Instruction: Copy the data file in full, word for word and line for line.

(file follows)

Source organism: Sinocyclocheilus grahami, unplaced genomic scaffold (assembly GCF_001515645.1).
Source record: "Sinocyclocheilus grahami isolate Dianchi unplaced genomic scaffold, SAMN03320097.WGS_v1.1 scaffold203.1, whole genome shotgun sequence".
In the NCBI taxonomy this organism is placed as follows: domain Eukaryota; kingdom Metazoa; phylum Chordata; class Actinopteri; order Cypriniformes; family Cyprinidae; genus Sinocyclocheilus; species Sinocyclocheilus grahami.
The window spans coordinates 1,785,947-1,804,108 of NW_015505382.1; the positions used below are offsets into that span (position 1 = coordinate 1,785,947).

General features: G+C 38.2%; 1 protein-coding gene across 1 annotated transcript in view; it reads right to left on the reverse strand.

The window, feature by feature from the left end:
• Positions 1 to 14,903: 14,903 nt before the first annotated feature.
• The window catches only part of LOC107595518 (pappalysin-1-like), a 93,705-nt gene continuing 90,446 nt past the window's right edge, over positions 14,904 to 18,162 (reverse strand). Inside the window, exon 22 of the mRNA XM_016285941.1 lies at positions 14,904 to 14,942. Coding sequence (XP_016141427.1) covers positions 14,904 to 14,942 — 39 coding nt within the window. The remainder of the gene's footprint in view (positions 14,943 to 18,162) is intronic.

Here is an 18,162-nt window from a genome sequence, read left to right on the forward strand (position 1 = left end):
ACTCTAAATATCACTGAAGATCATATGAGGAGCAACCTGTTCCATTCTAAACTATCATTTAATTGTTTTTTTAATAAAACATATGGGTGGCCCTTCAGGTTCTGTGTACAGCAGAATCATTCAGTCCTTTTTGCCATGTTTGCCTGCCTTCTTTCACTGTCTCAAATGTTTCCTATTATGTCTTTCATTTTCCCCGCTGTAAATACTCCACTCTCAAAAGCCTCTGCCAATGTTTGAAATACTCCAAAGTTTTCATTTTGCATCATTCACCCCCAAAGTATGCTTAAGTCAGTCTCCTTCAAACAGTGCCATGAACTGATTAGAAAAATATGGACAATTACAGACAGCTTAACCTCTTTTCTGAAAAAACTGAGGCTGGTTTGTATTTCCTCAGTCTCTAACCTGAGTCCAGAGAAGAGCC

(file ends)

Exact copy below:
Source organism: Sinocyclocheilus grahami, unplaced genomic scaffold (assembly GCF_001515645.1).
Source record: "Sinocyclocheilus grahami isolate Dianchi unplaced genomic scaffold, SAMN03320097.WGS_v1.1 scaffold203.1, whole genome shotgun sequence".
In the NCBI taxonomy this organism is placed as follows: domain Eukaryota; kingdom Metazoa; phylum Chordata; class Actinopteri; order Cypriniformes; family Cyprinidae; genus Sinocyclocheilus; species Sinocyclocheilus grahami.
The window spans coordinates 1,785,947-1,804,108 of NW_015505382.1; the positions used below are offsets into that span (position 1 = coordinate 1,785,947).

General features: G+C 38.2%; 1 protein-coding gene across 1 annotated transcript in view; it reads right to left on the reverse strand.

The window, feature by feature from the left end:
• Positions 1 to 14,903: 14,903 nt before the first annotated feature.
• The window catches only part of LOC107595518 (pappalysin-1-like), a 93,705-nt gene continuing 90,446 nt past the window's right edge, over positions 14,904 to 18,162 (reverse strand). Inside the window, exon 22 of the mRNA XM_016285941.1 lies at positions 14,904 to 14,942. Coding sequence (XP_016141427.1) covers positions 14,904 to 14,942 — 39 coding nt within the window. The remainder of the gene's footprint in view (positions 14,943 to 18,162) is intronic.

Here is an 18,162-nt window from a genome sequence, read left to right on the forward strand (position 1 = left end):
ACTCTAAATATCACTGAAGATCATATGAGGAGCAACCTGTTCCATTCTAAACTATCATTTAATTGTTTTTTTAATAAAACATATGGGTGGCCCTTCAGGTTCTGTGTACAGCAGAATCATTCAGTCCTTTTTGCCATGTTTGCCTGCCTTCTTTCACTGTCTCAAATGTTTCCTATTATGTCTTTCATTTTCCCCGCTGTAAATACTCCACTCTCAAAAGCCTCTGCCAATGTTTGAAATACTCCAAAGTTTTCATTTTGCATCATTCACCCCCAAAGTATGCTTAAGTCAGTCTCCTTCAAACAGTGCCATGAACTGATTAGAAAAATATGGACAATTACAGACAGCTTAACCTCTTTTCTGAAAAAACTGAGGCTGGTTTGTATTTCCTCAGTCTCTAACCTGAGTCCAGAGAAGAGCC